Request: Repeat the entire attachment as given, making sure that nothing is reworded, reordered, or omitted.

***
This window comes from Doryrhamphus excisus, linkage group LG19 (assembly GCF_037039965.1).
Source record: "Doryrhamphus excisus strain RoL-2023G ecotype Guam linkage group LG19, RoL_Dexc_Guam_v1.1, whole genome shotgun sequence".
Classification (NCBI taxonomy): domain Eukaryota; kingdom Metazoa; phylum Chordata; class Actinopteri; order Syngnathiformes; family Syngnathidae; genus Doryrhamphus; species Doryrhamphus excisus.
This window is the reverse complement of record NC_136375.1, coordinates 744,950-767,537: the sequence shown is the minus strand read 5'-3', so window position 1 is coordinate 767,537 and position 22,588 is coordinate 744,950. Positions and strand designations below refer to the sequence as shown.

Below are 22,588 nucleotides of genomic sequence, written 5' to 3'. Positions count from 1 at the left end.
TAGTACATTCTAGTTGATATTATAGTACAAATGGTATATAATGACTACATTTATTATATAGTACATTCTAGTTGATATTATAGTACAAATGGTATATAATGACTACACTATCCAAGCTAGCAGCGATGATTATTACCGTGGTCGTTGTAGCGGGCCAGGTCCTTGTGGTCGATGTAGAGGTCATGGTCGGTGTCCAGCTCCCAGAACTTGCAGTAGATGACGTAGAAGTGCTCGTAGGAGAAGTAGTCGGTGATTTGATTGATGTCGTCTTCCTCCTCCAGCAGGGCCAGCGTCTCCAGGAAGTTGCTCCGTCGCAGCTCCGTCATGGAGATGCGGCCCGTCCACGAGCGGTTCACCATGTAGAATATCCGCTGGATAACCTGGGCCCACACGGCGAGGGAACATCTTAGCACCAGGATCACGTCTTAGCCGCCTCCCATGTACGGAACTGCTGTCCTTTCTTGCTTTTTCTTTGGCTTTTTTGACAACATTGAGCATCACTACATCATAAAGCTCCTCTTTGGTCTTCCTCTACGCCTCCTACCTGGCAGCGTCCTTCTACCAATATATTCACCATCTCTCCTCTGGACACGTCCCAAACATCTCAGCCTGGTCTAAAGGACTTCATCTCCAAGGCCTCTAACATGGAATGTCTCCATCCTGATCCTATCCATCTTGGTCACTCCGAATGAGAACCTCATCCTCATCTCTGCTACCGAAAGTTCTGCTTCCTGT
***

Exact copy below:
This window comes from Doryrhamphus excisus, linkage group LG19 (assembly GCF_037039965.1).
Source record: "Doryrhamphus excisus strain RoL-2023G ecotype Guam linkage group LG19, RoL_Dexc_Guam_v1.1, whole genome shotgun sequence".
Classification (NCBI taxonomy): domain Eukaryota; kingdom Metazoa; phylum Chordata; class Actinopteri; order Syngnathiformes; family Syngnathidae; genus Doryrhamphus; species Doryrhamphus excisus.
This window is the reverse complement of record NC_136375.1, coordinates 744,950-767,537: the sequence shown is the minus strand read 5'-3', so window position 1 is coordinate 767,537 and position 22,588 is coordinate 744,950. Positions and strand designations below refer to the sequence as shown.

Below are 22,588 nucleotides of genomic sequence, written 5' to 3'. Positions count from 1 at the left end.
TAGTACATTCTAGTTGATATTATAGTACAAATGGTATATAATGACTACATTTATTATATAGTACATTCTAGTTGATATTATAGTACAAATGGTATATAATGACTACACTATCCAAGCTAGCAGCGATGATTATTACCGTGGTCGTTGTAGCGGGCCAGGTCCTTGTGGTCGATGTAGAGGTCATGGTCGGTGTCCAGCTCCCAGAACTTGCAGTAGATGACGTAGAAGTGCTCGTAGGAGAAGTAGTCGGTGATTTGATTGATGTCGTCTTCCTCCTCCAGCAGGGCCAGCGTCTCCAGGAAGTTGCTCCGTCGCAGCTCCGTCATGGAGATGCGGCCCGTCCACGAGCGGTTCACCATGTAGAATATCCGCTGGATAACCTGGGCCCACACGGCGAGGGAACATCTTAGCACCAGGATCACGTCTTAGCCGCCTCCCATGTACGGAACTGCTGTCCTTTCTTGCTTTTTCTTTGGCTTTTTTGACAACATTGAGCATCACTACATCATAAAGCTCCTCTTTGGTCTTCCTCTACGCCTCCTACCTGGCAGCGTCCTTCTACCAATATATTCACCATCTCTCCTCTGGACACGTCCCAAACATCTCAGCCTGGTCTAAAGGACTTCATCTCCAAGGCCTCTAACATGGAATGTCTCCATCCTGATCCTATCCATCTTGGTCACTCCGAATGAGAACCTCATCCTCATCTCTGCTACCGAAAGTTCTGCTTCCTGT